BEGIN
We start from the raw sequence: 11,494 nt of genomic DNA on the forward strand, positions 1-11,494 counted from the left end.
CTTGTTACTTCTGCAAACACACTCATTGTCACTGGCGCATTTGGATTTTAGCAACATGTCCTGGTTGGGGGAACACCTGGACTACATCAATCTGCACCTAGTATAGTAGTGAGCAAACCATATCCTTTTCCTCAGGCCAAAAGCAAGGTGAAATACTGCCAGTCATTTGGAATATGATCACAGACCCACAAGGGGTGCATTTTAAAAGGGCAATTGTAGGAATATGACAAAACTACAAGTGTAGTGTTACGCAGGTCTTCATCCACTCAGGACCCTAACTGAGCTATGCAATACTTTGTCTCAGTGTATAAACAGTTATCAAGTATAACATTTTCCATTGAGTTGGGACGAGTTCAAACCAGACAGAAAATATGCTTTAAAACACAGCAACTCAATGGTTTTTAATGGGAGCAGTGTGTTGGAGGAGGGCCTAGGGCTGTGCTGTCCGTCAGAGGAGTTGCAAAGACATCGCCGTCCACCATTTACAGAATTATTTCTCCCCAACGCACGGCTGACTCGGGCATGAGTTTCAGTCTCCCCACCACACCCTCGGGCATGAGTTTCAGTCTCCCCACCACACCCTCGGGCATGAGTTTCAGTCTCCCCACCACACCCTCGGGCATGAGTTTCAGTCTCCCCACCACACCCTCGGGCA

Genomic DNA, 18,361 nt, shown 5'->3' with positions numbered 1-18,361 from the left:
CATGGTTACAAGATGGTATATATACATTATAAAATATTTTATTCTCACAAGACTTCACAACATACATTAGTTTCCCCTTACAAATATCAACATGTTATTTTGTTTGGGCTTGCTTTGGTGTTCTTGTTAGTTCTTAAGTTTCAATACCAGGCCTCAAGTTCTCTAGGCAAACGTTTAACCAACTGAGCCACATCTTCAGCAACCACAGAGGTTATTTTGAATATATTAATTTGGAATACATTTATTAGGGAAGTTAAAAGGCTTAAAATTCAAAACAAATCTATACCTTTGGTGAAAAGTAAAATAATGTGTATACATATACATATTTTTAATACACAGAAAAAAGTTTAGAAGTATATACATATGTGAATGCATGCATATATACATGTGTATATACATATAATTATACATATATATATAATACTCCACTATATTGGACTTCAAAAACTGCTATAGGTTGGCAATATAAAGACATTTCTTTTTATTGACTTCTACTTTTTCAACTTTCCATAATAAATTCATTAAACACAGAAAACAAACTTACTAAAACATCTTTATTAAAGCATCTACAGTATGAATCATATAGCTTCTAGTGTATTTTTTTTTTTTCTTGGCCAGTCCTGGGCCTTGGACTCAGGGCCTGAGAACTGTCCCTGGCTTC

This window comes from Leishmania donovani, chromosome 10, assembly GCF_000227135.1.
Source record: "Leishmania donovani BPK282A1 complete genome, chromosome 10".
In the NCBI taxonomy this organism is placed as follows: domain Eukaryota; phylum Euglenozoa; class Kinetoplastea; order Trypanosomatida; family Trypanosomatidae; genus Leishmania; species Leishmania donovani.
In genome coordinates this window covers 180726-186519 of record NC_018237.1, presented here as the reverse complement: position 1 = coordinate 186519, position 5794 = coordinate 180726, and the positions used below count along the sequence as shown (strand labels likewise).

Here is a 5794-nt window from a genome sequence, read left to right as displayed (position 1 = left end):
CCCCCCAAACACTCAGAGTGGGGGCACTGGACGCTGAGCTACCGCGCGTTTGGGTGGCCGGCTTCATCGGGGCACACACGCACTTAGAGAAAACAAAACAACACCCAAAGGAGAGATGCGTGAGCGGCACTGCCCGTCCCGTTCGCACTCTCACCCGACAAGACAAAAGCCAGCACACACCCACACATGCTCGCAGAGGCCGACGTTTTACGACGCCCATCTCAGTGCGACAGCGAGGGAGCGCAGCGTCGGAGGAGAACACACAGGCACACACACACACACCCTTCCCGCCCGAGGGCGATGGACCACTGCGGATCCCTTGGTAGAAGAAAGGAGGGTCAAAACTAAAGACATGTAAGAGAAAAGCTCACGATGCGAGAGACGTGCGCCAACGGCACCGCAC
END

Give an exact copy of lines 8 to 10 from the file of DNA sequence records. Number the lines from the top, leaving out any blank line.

In genome coordinates this window covers 180726-186519 of record NC_018237.1, presented here as the reverse complement: position 1 = coordinate 186519, position 5794 = coordinate 180726, and the positions used below count along the sequence as shown (strand labels likewise).

Here is a 5794-nt window from a genome sequence, read left to right as displayed (position 1 = left end):
CCCCCCAAACACTCAGAGTGGGGGCACTGGACGCTGAGCTACCGCGCGTTTGGGTGGCCGGCTTCATCGGGGCACACACGCACTTAGAGAAAACAAAACAACACCCAAAGGAGAGATGCGTGAGCGGCACTGCCCGTCCCGTTCGCACTCTCACCCGACAAGACAAAAGCCAGCACACACCCACACATGCTCGCAGAGGCCGACGTTTTACGACGCCCATCTCAGTGCGACAGCGAGGGAGCGCAGCGTCGGAGGAGAACACACAGGCACACACACACACACCCTTCCCGCCCGAGGGCGATGGACCACTGCGGATCCCTTGGTAGAAGAAAGGAGGGTCAAAACTAAAGACATGTAAGAGAAAAGCTCACGATGCGAGAGACGTGCGCCAACGGCACCGCAC